===Change Addresses===
* (More or less general, not too specific to Electrum)
====What is a "Change Address", and why is it useful?====
The concept of change addresses is a feature not of the Bitcoin protocol, but of a Bitcoin client. It is implemented not only in Electrum but in most Bitcoin clients, including the original "Satoshi" Bitcoin client.
'''How it works:'''
Whenever your Bitcoin client (e.g. Electrum) sends Bitcoins from your wallet's address "A" to a foreing address "B", a new change address "C" is created by Electrum and added to your wallet.
Example: Address "A" has 20 BTC. Electrum sends 9 BTC from "A" to "B". The change (20-9 = 11 BTC) is sent to the "change address" "C". For this purpose, address "C" is created by Electrum at this moment and added to your wallet.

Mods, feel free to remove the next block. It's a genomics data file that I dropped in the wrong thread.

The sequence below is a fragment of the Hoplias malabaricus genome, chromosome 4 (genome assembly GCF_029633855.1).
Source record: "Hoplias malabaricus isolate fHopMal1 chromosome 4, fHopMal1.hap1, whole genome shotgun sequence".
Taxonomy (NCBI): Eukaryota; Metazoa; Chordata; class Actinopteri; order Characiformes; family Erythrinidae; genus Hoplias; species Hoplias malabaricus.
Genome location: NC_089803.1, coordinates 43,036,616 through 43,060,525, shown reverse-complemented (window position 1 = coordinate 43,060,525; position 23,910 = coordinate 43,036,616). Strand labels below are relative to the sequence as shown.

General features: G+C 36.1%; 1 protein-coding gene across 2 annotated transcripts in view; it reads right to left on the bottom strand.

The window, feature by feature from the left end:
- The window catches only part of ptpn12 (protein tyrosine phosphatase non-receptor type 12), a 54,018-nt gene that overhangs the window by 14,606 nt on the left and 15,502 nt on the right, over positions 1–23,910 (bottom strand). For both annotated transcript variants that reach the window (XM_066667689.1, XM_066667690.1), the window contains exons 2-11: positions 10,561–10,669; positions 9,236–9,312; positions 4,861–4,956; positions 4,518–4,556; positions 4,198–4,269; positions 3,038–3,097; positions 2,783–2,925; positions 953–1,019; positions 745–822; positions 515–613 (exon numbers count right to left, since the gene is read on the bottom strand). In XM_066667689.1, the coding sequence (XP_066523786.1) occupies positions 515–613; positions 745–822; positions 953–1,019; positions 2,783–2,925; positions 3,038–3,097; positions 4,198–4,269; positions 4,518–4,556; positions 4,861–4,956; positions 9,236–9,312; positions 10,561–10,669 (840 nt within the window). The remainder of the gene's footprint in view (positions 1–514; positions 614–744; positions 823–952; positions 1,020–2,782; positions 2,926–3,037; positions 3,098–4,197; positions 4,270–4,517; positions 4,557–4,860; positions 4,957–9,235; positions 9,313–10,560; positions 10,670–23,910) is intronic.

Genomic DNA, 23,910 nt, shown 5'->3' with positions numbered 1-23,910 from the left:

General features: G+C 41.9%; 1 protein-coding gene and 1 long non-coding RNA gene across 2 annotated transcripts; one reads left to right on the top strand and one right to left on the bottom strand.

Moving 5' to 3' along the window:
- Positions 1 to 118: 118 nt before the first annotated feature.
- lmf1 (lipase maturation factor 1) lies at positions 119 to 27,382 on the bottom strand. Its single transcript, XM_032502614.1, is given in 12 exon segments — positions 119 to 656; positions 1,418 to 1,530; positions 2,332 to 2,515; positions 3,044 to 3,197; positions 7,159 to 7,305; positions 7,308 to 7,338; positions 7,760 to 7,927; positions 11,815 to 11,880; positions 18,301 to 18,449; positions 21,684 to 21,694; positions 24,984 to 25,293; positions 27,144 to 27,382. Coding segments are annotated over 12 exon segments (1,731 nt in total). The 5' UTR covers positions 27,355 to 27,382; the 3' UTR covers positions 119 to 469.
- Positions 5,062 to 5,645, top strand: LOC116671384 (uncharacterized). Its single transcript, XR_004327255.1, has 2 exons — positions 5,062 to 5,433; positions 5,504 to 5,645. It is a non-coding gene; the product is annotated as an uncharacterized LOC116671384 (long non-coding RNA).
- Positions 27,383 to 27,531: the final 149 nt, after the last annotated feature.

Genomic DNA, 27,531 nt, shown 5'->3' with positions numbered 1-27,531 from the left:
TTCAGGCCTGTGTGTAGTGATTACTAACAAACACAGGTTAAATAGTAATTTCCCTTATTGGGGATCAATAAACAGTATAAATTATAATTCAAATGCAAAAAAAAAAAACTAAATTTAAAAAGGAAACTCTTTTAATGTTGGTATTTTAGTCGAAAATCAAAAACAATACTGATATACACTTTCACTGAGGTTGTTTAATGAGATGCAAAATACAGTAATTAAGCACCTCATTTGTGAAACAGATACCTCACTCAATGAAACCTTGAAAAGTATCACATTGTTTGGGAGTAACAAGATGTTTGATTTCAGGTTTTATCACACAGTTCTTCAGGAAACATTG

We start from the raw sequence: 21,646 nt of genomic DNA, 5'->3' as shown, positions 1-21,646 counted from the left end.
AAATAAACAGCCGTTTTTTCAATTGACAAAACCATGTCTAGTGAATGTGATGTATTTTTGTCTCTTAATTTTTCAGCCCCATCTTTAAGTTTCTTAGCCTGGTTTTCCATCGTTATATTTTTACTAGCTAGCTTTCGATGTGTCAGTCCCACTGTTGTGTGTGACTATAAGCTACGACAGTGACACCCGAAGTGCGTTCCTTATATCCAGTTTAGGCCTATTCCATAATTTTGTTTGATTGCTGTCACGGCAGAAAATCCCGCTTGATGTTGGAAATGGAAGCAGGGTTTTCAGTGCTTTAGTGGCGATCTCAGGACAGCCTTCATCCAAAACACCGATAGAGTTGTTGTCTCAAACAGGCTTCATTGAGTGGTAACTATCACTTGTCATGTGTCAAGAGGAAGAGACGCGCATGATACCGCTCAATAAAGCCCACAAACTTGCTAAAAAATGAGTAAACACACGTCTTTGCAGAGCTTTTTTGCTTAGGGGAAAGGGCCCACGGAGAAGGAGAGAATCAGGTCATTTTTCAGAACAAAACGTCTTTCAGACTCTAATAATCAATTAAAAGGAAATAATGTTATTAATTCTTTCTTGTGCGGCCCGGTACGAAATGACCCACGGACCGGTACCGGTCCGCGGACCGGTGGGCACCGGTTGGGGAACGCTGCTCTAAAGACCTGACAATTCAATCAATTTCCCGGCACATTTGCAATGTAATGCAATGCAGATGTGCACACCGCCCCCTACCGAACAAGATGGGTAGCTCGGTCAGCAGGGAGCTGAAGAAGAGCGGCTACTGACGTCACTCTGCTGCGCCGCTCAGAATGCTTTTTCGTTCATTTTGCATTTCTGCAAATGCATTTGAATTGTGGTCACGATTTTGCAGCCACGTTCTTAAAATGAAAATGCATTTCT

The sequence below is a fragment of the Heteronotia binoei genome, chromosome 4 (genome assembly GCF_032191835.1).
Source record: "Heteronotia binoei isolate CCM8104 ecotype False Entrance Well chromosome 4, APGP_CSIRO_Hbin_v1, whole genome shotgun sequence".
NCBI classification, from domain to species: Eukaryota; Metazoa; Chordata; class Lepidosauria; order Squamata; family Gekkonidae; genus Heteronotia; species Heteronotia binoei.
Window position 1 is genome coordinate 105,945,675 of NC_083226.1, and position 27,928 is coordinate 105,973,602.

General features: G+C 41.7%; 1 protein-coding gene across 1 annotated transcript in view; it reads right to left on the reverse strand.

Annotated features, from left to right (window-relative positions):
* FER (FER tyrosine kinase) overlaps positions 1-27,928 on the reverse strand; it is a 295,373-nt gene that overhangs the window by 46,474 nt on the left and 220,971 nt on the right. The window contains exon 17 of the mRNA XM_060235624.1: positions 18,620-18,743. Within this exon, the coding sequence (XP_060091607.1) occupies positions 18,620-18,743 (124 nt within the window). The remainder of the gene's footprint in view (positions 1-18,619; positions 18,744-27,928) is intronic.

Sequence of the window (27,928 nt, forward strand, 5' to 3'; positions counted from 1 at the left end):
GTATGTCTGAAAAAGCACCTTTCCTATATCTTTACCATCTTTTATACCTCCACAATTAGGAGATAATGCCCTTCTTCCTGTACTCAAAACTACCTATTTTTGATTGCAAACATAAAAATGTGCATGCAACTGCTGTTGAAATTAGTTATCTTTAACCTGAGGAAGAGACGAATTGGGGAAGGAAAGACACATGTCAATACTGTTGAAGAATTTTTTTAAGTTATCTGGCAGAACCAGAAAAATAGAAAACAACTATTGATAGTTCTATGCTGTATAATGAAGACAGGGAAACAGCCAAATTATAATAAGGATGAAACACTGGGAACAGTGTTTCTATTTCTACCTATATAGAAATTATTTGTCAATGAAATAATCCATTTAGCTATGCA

Exception: If all the Bitcoins of "A" are sent to "B", there is no need for creating a change address "C".
Actually, Bitcoin clients can also work without change addresses. In this case, the change would be sent back to "A" instead of the new address "C".
'''Why the concept of "change addresses" is useful:'''
* Using a new change address makes it more difficult for other people (by analyzing the blockchain) to track how many Bitcoins you have or where you're spending them.
* It also conceals which output is the "spend" and which is the "change".
===Imported Addresses===